Description: This is a one-stop resource for learning about financial management of a hospital pharmacy. For those with basic knowledge, it is, as well, an excellent reference for when a question arises. The financial management principles are similar to those employed in operating a brewery or a dry cleaner, but all of the examples and cases are those faced by hospital pharmacy managers.
Purpose: The purpose is ably described by the editor in the preface: "The continuing focus on quality of care and on building a safe medication use system provides the context for the development of sound management practices and processes." Few other works are as complete, in depth, and specific. The book meets its goals of providing context, information, and specific detailed recommendations for the financial management of a health system pharmacy.
Audience: The book has several audiences. It is an ideal textbook for master's degree courses in hospital pharmacy, as a learning tool for pharmacists in hospital-based fellowships or residencies, and as a self-teaching tool for hospital pharmacists to help them upgrade their financial management skills or to prepare for promotion to positions requiring financial management knowledge. The editor is a well regarded expert in this field and is an associate at a leading accounting/auditing/consulting firm. He is joined by 27 other authors, most of whom are recognized as experts in their topics.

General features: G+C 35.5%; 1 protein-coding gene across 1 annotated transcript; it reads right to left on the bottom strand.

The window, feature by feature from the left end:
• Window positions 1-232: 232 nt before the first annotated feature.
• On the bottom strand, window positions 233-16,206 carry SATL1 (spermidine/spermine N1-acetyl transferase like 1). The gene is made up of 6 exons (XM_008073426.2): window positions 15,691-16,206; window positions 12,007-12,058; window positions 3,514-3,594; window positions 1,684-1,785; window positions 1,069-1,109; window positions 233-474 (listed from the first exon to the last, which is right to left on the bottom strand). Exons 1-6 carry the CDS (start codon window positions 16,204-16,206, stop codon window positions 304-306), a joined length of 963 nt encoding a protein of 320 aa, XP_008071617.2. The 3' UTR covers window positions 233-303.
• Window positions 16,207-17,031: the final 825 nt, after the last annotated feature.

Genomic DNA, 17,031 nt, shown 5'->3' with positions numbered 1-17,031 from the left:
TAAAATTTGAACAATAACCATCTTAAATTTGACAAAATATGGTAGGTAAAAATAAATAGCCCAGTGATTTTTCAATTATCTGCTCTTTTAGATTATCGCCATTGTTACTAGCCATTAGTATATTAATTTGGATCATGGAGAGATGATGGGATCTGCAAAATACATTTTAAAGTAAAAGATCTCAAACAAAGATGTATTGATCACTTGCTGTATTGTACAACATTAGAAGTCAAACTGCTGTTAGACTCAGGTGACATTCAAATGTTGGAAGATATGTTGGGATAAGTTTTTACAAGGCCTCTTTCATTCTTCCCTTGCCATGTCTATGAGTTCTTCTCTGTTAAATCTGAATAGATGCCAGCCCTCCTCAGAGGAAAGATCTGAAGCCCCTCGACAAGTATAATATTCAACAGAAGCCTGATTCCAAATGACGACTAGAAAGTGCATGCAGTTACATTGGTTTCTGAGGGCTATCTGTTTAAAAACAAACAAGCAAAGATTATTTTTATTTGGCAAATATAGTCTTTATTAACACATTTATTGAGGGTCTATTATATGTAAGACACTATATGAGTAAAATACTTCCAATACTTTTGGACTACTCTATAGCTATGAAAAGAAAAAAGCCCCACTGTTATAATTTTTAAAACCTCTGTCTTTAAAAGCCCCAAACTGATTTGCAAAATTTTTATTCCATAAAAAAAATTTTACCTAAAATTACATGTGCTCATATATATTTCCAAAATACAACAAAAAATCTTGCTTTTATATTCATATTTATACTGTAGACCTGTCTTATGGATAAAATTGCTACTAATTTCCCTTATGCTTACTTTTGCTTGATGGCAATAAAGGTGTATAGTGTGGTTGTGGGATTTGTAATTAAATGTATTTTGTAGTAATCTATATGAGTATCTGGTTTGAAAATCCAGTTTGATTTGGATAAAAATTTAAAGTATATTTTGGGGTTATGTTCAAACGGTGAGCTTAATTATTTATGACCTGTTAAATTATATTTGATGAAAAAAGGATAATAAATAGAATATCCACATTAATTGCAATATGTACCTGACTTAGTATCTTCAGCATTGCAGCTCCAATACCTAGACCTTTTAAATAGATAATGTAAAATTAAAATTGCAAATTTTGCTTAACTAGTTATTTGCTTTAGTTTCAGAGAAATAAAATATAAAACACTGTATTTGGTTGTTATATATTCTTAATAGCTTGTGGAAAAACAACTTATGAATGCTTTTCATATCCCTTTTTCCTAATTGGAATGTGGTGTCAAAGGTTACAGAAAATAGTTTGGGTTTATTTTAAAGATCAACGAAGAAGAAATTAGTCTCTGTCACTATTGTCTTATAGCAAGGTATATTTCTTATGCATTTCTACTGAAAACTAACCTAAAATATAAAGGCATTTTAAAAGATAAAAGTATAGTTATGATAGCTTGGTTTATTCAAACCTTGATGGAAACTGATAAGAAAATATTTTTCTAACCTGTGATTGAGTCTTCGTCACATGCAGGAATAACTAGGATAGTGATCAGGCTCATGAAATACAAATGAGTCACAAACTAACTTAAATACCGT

Features: The 17 chapters fall into one of two categories basic, fundamental information or very specialized upper level topics necessary for leaders and administrators of institutional pharmacy departments. The examples, cases, and illustrations with figures and tables in ample quantities make this book quite understandable and straightforward. The 10-page glossary is a positive feature, while the 9-page index could be expanded. Most importantly, the material in this book is sufficient to make serious students or readers into managers who can perform the basic tasks of financial management. Since many hospitals run outpatient and other ambulatory care pharmacies in clinic buildings and at other satellite sites, the book could have included more detailed information about this topic than what is offered in the final chapter. However, this does not take away from the clear overall value of this excellent book.
Assessment: This is a most welcome addition to the references and textbooks in health system pharmacy. Many books cover the clinical and biomedical aspects of institutional pharmacy practice, but too few good quality publications in recent years have covered financial management. The book fills a large void and should be very successful in the marketplace. For too long, we have had to endure using financial management books intended for industrial organizations or generic books intending to cover all spheres of the healthcare delivery system. This specialized work is much needed.